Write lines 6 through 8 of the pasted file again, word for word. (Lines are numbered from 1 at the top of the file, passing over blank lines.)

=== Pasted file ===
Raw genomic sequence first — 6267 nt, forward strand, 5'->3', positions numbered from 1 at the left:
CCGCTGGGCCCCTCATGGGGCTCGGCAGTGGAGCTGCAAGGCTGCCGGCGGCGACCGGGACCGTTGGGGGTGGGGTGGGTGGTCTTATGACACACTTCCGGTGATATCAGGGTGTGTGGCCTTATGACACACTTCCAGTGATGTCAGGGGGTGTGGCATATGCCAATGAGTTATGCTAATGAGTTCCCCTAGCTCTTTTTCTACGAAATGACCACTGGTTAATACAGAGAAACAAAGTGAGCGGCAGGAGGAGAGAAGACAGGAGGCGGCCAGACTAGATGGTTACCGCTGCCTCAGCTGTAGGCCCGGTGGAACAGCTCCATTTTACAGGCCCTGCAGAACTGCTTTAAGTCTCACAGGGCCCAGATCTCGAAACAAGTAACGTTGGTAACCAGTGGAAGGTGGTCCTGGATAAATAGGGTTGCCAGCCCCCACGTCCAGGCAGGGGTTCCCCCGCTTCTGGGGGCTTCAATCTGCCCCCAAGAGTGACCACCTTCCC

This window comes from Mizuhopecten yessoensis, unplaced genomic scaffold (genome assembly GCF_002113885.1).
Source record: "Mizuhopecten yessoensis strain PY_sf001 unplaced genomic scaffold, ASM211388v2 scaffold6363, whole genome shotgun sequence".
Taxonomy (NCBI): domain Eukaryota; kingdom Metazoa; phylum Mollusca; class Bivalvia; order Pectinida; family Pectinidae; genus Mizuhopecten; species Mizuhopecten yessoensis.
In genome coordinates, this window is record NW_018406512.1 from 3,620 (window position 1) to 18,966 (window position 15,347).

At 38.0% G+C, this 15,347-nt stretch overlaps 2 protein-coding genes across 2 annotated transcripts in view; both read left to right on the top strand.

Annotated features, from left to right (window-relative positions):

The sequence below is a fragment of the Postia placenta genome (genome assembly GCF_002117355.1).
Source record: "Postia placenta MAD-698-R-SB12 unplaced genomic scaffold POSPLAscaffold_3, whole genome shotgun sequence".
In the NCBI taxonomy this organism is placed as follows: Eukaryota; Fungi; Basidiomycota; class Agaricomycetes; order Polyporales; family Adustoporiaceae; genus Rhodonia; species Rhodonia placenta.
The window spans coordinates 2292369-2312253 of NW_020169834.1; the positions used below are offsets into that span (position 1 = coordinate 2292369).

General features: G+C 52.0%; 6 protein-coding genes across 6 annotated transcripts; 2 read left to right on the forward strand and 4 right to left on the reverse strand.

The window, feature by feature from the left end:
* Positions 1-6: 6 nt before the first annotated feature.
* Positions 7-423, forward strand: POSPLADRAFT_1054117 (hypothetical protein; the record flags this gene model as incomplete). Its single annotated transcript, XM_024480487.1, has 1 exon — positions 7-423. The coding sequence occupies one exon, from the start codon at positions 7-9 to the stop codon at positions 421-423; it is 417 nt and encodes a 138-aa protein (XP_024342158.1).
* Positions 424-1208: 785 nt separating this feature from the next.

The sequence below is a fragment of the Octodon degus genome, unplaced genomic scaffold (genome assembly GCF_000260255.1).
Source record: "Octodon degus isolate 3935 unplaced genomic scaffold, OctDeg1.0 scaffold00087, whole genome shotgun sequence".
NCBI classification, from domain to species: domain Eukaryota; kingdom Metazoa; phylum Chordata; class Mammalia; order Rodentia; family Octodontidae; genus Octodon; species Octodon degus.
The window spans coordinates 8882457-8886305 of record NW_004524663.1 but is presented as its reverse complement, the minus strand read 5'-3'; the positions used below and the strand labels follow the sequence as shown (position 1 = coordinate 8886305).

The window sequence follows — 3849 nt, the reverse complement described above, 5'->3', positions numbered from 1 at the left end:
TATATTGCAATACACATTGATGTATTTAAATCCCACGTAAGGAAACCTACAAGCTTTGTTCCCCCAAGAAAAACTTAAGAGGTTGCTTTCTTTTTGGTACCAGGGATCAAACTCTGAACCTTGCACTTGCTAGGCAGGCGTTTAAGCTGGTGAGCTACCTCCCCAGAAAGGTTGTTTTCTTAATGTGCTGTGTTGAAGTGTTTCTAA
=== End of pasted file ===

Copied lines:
In genome coordinates, this window is record NW_018406512.1 from 3,620 (window position 1) to 18,966 (window position 15,347).

At 38.0% G+C, this 15,347-nt stretch overlaps 2 protein-coding genes across 2 annotated transcripts in view; both read left to right on the top strand.

Annotated features, from left to right (window-relative positions):